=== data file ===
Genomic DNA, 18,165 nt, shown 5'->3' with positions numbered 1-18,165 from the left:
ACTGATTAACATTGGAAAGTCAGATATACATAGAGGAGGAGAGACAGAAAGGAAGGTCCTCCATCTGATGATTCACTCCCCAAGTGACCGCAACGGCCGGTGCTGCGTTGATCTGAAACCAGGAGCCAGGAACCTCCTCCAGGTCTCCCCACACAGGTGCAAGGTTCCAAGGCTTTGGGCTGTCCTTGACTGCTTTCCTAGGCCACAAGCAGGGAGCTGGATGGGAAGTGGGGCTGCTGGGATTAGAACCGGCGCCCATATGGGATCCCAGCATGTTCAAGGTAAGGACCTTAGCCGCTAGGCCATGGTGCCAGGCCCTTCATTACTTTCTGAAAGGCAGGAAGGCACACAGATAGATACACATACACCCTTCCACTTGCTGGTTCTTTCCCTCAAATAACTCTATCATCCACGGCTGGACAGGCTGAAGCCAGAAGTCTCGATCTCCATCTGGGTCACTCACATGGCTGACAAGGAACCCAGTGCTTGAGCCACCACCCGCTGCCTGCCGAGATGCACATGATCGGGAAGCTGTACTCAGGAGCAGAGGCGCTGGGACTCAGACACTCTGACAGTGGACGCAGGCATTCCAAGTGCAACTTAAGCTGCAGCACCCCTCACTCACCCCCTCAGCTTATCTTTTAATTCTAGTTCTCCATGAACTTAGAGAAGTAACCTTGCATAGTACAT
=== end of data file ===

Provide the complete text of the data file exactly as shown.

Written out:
Genomic DNA, 18,165 nt, shown 5'->3' with positions numbered 1-18,165 from the left:
ACTGATTAACATTGGAAAGTCAGATATACATAGAGGAGGAGAGACAGAAAGGAAGGTCCTCCATCTGATGATTCACTCCCCAAGTGACCGCAACGGCCGGTGCTGCGTTGATCTGAAACCAGGAGCCAGGAACCTCCTCCAGGTCTCCCCACACAGGTGCAAGGTTCCAAGGCTTTGGGCTGTCCTTGACTGCTTTCCTAGGCCACAAGCAGGGAGCTGGATGGGAAGTGGGGCTGCTGGGATTAGAACCGGCGCCCATATGGGATCCCAGCATGTTCAAGGTAAGGACCTTAGCCGCTAGGCCATGGTGCCAGGCCCTTCATTACTTTCTGAAAGGCAGGAAGGCACACAGATAGATACACATACACCCTTCCACTTGCTGGTTCTTTCCCTCAAATAACTCTATCATCCACGGCTGGACAGGCTGAAGCCAGAAGTCTCGATCTCCATCTGGGTCACTCACATGGCTGACAAGGAACCCAGTGCTTGAGCCACCACCCGCTGCCTGCCGAGATGCACATGATCGGGAAGCTGTACTCAGGAGCAGAGGCGCTGGGACTCAGACACTCTGACAGTGGACGCAGGCATTCCAAGTGCAACTTAAGCTGCAGCACCCCTCACTCACCCCCTCAGCTTATCTTTTAATTCTAGTTCTCCATGAACTTAGAGAAGTAACCTTGCATAGTACAT